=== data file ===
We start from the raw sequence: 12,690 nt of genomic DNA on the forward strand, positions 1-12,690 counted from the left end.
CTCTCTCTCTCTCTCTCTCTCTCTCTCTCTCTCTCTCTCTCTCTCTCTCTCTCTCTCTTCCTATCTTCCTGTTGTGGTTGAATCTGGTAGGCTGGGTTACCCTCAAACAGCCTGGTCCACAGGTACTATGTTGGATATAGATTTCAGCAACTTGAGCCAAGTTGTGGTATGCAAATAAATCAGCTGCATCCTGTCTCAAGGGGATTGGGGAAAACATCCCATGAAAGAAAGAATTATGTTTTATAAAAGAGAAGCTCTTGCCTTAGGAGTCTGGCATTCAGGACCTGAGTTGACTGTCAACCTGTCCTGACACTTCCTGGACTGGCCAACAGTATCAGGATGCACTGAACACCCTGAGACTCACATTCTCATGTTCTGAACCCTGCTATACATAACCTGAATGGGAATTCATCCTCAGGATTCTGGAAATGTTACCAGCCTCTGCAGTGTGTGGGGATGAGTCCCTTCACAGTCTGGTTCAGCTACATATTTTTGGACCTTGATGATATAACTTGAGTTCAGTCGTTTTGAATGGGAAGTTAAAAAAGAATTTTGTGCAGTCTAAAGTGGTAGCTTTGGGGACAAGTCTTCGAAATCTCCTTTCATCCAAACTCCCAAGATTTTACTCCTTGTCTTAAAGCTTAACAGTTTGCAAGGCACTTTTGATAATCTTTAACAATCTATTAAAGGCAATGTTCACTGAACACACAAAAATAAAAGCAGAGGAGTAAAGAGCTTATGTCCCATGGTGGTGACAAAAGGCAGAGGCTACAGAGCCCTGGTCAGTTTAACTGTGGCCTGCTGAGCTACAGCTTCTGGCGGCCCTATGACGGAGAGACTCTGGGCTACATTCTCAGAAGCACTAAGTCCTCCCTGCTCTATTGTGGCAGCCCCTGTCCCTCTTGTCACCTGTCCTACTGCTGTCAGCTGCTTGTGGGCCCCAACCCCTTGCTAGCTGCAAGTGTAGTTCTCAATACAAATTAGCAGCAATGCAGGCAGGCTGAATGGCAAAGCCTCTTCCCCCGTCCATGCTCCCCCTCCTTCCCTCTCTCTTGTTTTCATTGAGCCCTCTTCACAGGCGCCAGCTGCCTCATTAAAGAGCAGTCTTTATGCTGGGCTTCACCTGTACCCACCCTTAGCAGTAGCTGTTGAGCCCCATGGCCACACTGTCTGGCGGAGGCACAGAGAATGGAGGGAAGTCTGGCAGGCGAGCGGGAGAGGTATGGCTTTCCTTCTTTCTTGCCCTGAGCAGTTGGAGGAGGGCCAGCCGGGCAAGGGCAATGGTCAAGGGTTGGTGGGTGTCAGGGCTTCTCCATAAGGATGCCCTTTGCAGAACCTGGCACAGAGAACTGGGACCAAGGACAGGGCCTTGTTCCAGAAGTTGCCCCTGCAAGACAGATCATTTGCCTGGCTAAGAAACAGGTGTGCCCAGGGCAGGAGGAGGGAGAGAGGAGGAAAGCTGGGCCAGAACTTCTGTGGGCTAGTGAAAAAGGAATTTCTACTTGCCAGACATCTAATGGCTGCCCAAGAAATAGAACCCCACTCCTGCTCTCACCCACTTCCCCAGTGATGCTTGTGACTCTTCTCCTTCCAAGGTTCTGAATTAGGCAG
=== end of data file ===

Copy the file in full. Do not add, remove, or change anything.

We start from the raw sequence: 12,690 nt of genomic DNA on the forward strand, positions 1-12,690 counted from the left end.
CTCTCTCTCTCTCTCTCTCTCTCTCTCTCTCTCTCTCTCTCTCTCTCTCTCTCTCTCTTCCTATCTTCCTGTTGTGGTTGAATCTGGTAGGCTGGGTTACCCTCAAACAGCCTGGTCCACAGGTACTATGTTGGATATAGATTTCAGCAACTTGAGCCAAGTTGTGGTATGCAAATAAATCAGCTGCATCCTGTCTCAAGGGGATTGGGGAAAACATCCCATGAAAGAAAGAATTATGTTTTATAAAAGAGAAGCTCTTGCCTTAGGAGTCTGGCATTCAGGACCTGAGTTGACTGTCAACCTGTCCTGACACTTCCTGGACTGGCCAACAGTATCAGGATGCACTGAACACCCTGAGACTCACATTCTCATGTTCTGAACCCTGCTATACATAACCTGAATGGGAATTCATCCTCAGGATTCTGGAAATGTTACCAGCCTCTGCAGTGTGTGGGGATGAGTCCCTTCACAGTCTGGTTCAGCTACATATTTTTGGACCTTGATGATATAACTTGAGTTCAGTCGTTTTGAATGGGAAGTTAAAAAAGAATTTTGTGCAGTCTAAAGTGGTAGCTTTGGGGACAAGTCTTCGAAATCTCCTTTCATCCAAACTCCCAAGATTTTACTCCTTGTCTTAAAGCTTAACAGTTTGCAAGGCACTTTTGATAATCTTTAACAATCTATTAAAGGCAATGTTCACTGAACACACAAAAATAAAAGCAGAGGAGTAAAGAGCTTATGTCCCATGGTGGTGACAAAAGGCAGAGGCTACAGAGCCCTGGTCAGTTTAACTGTGGCCTGCTGAGCTACAGCTTCTGGCGGCCCTATGACGGAGAGACTCTGGGCTACATTCTCAGAAGCACTAAGTCCTCCCTGCTCTATTGTGGCAGCCCCTGTCCCTCTTGTCACCTGTCCTACTGCTGTCAGCTGCTTGTGGGCCCCAACCCCTTGCTAGCTGCAAGTGTAGTTCTCAATACAAATTAGCAGCAATGCAGGCAGGCTGAATGGCAAAGCCTCTTCCCCCGTCCATGCTCCCCCTCCTTCCCTCTCTCTTGTTTTCATTGAGCCCTCTTCACAGGCGCCAGCTGCCTCATTAAAGAGCAGTCTTTATGCTGGGCTTCACCTGTACCCACCCTTAGCAGTAGCTGTTGAGCCCCATGGCCACACTGTCTGGCGGAGGCACAGAGAATGGAGGGAAGTCTGGCAGGCGAGCGGGAGAGGTATGGCTTTCCTTCTTTCTTGCCCTGAGCAGTTGGAGGAGGGCCAGCCGGGCAAGGGCAATGGTCAAGGGTTGGTGGGTGTCAGGGCTTCTCCATAAGGATGCCCTTTGCAGAACCTGGCACAGAGAACTGGGACCAAGGACAGGGCCTTGTTCCAGAAGTTGCCCCTGCAAGACAGATCATTTGCCTGGCTAAGAAACAGGTGTGCCCAGGGCAGGAGGAGGGAGAGAGGAGGAAAGCTGGGCCAGAACTTCTGTGGGCTAGTGAAAAAGGAATTTCTACTTGCCAGACATCTAATGGCTGCCCAAGAAATAGAACCCCACTCCTGCTCTCACCCACTTCCCCAGTGATGCTTGTGACTCTTCTCCTTCCAAGGTTCTGAATTAGGCAG